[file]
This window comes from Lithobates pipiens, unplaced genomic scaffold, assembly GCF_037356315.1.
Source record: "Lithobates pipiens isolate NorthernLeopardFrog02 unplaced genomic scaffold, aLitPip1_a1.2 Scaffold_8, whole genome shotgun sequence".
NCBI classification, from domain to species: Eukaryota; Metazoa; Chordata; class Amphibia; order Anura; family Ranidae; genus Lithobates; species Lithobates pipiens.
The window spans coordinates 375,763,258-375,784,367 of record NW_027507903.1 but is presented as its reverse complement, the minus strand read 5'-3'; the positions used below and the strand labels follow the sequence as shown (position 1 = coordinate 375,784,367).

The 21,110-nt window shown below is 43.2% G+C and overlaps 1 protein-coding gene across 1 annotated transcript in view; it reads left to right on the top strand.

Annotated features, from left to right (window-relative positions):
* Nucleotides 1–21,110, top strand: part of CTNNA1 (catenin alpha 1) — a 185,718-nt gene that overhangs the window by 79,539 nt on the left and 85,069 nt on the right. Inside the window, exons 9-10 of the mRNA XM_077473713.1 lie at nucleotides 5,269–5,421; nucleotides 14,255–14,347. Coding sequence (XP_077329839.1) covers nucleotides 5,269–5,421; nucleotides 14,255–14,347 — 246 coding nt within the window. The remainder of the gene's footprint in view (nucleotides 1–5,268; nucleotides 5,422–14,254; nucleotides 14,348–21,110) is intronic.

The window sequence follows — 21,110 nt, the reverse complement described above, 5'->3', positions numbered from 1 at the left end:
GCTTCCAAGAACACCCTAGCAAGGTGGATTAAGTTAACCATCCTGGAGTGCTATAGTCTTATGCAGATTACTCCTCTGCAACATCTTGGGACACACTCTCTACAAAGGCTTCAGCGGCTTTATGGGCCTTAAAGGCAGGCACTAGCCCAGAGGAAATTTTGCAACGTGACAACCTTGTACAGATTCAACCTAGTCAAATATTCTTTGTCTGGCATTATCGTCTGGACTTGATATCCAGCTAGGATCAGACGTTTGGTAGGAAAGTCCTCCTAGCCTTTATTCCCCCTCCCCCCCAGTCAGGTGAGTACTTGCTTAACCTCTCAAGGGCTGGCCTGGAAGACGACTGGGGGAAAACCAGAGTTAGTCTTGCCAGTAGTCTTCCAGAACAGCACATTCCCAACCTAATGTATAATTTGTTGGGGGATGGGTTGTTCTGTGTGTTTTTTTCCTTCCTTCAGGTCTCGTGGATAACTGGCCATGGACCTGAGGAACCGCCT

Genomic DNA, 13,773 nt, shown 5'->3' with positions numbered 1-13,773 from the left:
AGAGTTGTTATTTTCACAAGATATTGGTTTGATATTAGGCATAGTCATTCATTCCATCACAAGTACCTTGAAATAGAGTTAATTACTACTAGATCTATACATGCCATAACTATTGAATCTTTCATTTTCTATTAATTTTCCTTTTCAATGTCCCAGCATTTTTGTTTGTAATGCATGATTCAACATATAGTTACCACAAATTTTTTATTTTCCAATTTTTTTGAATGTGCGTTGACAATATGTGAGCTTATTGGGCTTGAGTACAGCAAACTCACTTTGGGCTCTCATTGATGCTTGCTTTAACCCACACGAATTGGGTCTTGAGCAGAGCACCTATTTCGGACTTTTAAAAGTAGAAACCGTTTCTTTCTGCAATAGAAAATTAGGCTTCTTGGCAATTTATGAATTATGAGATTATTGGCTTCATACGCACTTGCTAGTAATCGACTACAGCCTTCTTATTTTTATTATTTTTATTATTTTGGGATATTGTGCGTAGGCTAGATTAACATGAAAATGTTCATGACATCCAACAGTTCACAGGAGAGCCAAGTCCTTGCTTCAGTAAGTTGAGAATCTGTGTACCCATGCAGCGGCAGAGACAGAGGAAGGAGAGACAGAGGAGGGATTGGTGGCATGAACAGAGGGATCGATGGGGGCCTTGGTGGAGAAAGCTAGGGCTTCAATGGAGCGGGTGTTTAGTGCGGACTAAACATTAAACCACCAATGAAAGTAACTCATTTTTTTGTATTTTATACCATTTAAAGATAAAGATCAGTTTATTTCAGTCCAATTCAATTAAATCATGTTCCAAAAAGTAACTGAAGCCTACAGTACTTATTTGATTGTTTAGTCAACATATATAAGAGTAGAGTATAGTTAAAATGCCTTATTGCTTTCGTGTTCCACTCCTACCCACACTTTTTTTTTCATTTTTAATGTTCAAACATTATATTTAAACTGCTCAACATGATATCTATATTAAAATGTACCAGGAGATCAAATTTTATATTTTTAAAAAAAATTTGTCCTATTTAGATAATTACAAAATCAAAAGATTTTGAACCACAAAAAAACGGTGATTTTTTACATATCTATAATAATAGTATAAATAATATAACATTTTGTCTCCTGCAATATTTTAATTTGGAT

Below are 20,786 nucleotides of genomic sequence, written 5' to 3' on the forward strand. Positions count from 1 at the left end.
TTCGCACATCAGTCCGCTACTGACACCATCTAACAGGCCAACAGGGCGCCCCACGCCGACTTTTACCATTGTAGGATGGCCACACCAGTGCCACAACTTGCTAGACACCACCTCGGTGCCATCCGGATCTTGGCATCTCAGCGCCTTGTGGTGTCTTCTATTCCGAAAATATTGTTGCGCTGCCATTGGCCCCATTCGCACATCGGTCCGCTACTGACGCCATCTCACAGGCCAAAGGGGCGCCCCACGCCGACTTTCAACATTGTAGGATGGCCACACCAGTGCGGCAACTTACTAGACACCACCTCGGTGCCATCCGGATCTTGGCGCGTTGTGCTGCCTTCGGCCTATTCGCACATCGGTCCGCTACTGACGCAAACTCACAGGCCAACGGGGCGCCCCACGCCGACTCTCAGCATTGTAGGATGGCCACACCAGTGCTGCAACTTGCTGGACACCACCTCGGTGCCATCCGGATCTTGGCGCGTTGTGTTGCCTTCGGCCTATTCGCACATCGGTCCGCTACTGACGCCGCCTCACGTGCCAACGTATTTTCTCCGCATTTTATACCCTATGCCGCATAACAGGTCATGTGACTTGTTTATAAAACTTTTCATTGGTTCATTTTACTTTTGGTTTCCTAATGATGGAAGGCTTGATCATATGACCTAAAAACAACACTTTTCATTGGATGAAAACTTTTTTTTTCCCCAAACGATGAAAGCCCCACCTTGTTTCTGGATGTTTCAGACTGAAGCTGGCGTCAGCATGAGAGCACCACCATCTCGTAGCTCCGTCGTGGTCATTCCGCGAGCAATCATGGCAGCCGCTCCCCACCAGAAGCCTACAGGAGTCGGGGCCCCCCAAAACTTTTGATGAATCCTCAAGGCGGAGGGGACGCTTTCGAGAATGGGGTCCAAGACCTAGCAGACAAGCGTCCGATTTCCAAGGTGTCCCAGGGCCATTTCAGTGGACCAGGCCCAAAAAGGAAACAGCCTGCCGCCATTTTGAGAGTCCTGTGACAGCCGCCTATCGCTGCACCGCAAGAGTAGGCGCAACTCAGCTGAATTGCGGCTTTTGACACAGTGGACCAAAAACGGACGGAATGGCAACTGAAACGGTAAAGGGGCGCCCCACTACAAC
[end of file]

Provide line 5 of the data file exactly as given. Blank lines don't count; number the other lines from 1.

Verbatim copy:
The 21,110-nt window shown below is 43.2% G+C and overlaps 1 protein-coding gene across 1 annotated transcript in view; it reads left to right on the top strand.